Though a simplified view of “Letter from Birmingham Jail,” many read the document primarily as a defense of the concept of civil disobedience. This approach is certainly understandable, considering that Dr. King does expand on his notion of the concept in the “Letter.”
The basic premise of civil disobedience is that an individual has the responsibility to defy the laws of the state when the human law contradicts certain superior ideals. Thinkers like Socrates (c. 470-299 B.C.E.), St. Thomas Aquinas (1225-1274), and John Locke (1632-1704) all explored the relationship between the individual and the state. What emerged by the time of Locke and the Enlightenment was the idea that the universe did have “natural laws” that might often come in conflict with man-made laws.
This sense of “natural laws” was central to the Declaration of Independence, in which Thomas Jefferson insisted that man had a right to life, liberty, and the pursuit of happiness. The suggestion here – which has led to many controversies in American history – is that any federal laws (which would later be enumerated in the Constitution) are answerable to a higher authority, which various thinkers would describe as based in morality, theology, or personal conscience.
However, the theory of civil disobedience was first explicitly invoked by American writer Henry David Thoreau (1817-1862). In a famous lecture, later edited into the essay “Civil Disobedience,” Thoreau insisted that the government’s authority is dependent on its people’s consent. Secondly, he insisted that justice was superior to government authority. Therefore, an individual has a right to assess whether a law conforms to the ideal of justice, and to repudiate that law if he deems it unjust. One essential distinction which Thoreau makes, however, is that the law-breaker must break this law nonviolently, and that he must accept the penalty of his transgression. In other words, he must be willing to serve jail time, rather than lead a rebellion. This is the essence of the “civil” part of the equation. Notably, Thoreau did serve jail time for his refusal to follow laws pertaining to the Mexican War and slavery.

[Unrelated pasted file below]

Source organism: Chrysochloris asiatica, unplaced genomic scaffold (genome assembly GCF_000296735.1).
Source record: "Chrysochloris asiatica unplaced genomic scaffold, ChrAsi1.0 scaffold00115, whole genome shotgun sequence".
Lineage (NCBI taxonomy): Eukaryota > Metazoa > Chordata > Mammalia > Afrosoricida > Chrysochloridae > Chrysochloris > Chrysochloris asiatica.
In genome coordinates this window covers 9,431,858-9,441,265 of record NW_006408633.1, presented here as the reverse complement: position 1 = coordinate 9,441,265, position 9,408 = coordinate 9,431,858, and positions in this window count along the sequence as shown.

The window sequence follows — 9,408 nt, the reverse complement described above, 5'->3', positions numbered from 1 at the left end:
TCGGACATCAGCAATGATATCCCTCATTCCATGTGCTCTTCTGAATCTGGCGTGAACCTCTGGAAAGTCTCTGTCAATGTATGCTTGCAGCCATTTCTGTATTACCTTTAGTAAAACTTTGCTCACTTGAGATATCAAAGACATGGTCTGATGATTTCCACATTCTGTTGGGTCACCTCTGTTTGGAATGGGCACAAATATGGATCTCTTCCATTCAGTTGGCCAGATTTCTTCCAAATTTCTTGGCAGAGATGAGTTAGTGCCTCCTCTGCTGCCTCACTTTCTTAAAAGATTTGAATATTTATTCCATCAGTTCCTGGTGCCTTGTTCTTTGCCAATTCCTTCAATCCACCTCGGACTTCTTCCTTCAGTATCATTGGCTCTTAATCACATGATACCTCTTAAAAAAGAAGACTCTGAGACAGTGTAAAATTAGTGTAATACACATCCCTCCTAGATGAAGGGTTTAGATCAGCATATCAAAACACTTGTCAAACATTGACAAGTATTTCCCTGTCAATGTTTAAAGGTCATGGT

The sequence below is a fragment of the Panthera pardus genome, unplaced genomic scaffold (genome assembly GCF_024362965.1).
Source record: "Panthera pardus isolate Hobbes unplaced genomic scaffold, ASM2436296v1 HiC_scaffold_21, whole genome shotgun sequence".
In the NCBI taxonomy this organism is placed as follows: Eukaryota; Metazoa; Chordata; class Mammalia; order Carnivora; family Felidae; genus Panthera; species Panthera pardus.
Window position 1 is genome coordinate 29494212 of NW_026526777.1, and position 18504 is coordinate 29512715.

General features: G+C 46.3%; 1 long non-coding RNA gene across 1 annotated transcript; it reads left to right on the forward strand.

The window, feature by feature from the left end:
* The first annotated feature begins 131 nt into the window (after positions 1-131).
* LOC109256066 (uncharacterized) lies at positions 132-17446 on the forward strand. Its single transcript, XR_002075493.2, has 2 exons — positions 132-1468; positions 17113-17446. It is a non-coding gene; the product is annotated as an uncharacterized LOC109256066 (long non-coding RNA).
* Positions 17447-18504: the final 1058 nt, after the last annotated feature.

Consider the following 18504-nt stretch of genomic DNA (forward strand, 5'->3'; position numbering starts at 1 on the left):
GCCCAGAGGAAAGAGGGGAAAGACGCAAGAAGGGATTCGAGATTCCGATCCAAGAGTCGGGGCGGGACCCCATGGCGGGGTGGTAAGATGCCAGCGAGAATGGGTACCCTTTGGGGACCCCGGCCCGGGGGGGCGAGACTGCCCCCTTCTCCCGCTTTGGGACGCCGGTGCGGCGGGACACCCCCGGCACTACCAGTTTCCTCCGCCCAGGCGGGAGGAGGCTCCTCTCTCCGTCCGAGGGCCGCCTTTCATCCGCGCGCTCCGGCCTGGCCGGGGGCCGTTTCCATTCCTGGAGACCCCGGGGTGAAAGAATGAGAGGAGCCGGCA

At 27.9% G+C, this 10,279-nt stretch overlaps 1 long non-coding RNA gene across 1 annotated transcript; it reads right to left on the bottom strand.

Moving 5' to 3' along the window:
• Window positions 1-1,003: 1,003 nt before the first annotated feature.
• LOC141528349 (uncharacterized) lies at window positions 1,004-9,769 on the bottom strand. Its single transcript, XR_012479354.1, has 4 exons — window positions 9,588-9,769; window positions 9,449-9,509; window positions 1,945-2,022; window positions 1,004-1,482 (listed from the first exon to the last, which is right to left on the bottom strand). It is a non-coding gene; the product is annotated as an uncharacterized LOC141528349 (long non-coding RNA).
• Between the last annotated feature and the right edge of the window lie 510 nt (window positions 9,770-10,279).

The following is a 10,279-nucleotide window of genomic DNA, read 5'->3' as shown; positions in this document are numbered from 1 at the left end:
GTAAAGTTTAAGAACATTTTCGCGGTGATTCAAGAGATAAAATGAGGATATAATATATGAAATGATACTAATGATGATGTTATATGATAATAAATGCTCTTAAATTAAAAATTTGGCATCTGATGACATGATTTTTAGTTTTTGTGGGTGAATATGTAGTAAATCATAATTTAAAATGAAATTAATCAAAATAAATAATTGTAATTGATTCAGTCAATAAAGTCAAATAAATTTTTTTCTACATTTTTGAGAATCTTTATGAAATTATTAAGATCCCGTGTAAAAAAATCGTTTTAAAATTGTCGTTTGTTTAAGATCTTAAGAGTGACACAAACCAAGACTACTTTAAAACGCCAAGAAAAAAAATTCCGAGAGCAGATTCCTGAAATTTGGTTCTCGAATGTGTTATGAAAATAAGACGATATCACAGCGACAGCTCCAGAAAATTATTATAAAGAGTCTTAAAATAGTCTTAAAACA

Another noted proponent of civil disobedience, and a great influence on Dr. King, was the Indian leader Mahatma Gandhi (1869-1948). Similarly to Thoreau, but on a much larger scale, Gandhi put these ideals of civil disobedience into practice as he resisted the British control of his nation. He first developed his philosophy of civil disobedience while involved in a movement for Indian immigrants in South Africa, but used it much more explicitly when leading the Indian nationalist movement beginning in 1915.
Like Thoreau, Gandhi believed that civil disobedience required nonviolence, but insisted that the movement was not “passive.” Instead, he developed and spread the theory of “satyagrapha,” which posited several important ideas of civil disobedience: truth was greater than manmade law; followers must respect the idea of law even if they break a law; the disobedience must be nonviolent; followers must ensure their moral motives for undertaking the practice; followers must accept the punishment for their transgression; and followers must be committed to social work. Because his theory was developed through so much direct action, Gandhi’s theory is far more practical and nuanced than Thoreau’s. It seeks to not only change laws, but to remake society for the better.
Though Dr. King read Thoreau before he learned about and met Gandhi, both of these men’s theories were instrumental in helping him develop his own sense of civil disobedience. In many ways, his synthesis of theory and practice, of Thoreau and Gandhi, has made “Letter from Birmingham Jail” an equally if not superior model for civil disobedience even into the present day.